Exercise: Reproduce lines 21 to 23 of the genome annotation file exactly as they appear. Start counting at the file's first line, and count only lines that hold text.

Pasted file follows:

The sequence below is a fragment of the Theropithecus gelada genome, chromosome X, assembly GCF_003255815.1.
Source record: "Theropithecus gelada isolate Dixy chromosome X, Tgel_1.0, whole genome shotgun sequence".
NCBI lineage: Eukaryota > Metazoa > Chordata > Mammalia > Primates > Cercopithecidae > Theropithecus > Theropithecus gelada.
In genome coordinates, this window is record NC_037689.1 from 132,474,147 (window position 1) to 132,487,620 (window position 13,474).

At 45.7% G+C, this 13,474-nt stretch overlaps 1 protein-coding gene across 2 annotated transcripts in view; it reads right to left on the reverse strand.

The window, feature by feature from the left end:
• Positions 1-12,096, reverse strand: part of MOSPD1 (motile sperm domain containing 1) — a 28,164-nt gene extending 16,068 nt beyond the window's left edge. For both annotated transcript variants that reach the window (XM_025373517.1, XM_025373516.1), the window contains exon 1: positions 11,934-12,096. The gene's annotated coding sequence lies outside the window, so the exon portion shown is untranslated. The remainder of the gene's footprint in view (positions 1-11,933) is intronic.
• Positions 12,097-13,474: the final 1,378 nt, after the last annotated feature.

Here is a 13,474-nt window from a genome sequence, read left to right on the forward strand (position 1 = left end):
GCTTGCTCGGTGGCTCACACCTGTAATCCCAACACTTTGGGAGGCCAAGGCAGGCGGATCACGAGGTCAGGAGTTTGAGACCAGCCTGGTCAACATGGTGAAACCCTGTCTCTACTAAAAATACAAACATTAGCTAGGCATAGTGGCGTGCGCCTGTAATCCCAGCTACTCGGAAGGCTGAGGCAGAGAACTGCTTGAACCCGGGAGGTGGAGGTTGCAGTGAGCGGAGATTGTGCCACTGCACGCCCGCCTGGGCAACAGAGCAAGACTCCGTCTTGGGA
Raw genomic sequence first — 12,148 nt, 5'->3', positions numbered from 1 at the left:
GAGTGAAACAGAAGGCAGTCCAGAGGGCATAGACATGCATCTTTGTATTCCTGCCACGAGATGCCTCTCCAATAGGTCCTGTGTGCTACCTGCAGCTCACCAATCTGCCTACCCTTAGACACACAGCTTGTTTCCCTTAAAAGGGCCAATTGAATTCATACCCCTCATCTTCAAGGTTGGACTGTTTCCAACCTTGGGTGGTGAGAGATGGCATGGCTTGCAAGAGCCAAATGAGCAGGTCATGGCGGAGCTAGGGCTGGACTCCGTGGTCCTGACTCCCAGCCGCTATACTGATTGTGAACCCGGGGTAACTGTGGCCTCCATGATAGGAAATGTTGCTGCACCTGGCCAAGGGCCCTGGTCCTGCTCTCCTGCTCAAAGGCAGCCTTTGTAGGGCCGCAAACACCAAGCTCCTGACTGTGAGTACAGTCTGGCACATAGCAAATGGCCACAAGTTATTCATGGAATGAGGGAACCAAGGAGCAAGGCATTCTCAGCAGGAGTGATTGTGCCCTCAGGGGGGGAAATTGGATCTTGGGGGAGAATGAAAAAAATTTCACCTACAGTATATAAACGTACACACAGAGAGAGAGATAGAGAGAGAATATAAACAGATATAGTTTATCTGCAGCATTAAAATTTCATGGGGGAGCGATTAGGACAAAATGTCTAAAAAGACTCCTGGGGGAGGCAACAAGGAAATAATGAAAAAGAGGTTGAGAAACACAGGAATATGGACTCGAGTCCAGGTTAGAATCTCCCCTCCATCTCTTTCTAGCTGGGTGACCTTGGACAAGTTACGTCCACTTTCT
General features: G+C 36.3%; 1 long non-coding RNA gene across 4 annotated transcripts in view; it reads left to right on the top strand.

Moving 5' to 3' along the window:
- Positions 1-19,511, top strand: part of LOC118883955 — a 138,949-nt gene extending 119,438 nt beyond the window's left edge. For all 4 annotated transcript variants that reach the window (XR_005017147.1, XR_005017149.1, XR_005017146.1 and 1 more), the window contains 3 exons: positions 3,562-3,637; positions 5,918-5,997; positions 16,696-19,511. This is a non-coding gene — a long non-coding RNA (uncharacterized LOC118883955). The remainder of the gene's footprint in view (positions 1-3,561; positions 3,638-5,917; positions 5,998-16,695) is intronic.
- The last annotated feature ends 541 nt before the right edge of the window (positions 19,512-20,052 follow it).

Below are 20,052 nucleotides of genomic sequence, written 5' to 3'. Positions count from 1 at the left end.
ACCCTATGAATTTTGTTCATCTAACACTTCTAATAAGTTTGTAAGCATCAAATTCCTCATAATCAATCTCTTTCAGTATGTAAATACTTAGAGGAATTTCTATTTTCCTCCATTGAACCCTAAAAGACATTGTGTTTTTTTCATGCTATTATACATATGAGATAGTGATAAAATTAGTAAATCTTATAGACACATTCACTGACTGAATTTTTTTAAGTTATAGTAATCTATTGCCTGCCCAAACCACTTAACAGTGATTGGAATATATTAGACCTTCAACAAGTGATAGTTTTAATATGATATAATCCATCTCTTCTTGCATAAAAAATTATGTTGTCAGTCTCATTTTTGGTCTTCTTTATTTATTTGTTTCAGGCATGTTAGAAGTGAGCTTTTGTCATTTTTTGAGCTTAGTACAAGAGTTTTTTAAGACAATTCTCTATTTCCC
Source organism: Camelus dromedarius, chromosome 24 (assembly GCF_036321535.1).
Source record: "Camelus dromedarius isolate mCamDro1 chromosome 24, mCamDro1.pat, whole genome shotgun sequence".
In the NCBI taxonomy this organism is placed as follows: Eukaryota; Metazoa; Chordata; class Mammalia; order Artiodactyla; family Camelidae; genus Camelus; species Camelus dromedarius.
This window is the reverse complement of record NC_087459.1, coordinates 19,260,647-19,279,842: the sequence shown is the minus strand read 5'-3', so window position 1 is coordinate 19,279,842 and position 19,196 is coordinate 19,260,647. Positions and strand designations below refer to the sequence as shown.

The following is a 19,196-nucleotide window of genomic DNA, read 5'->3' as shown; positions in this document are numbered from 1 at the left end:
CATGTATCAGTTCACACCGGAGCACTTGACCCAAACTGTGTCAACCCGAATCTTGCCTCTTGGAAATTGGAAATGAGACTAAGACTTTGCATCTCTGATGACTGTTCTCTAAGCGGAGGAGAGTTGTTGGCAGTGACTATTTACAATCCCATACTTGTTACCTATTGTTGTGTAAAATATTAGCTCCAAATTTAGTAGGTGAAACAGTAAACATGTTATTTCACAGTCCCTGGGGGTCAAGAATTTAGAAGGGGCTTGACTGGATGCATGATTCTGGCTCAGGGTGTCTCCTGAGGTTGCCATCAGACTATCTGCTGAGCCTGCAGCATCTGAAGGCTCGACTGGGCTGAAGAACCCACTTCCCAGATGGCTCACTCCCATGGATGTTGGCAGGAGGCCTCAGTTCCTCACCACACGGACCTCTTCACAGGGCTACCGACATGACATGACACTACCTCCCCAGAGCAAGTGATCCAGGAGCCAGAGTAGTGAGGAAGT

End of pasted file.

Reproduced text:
In the NCBI taxonomy this organism is placed as follows: Eukaryota; Metazoa; Chordata; class Mammalia; order Artiodactyla; family Camelidae; genus Camelus; species Camelus dromedarius.
This window is the reverse complement of record NC_087459.1, coordinates 19,260,647-19,279,842: the sequence shown is the minus strand read 5'-3', so window position 1 is coordinate 19,279,842 and position 19,196 is coordinate 19,260,647. Positions and strand designations below refer to the sequence as shown.

The following is a 19,196-nucleotide window of genomic DNA, read 5'->3' as shown; positions in this document are numbered from 1 at the left end: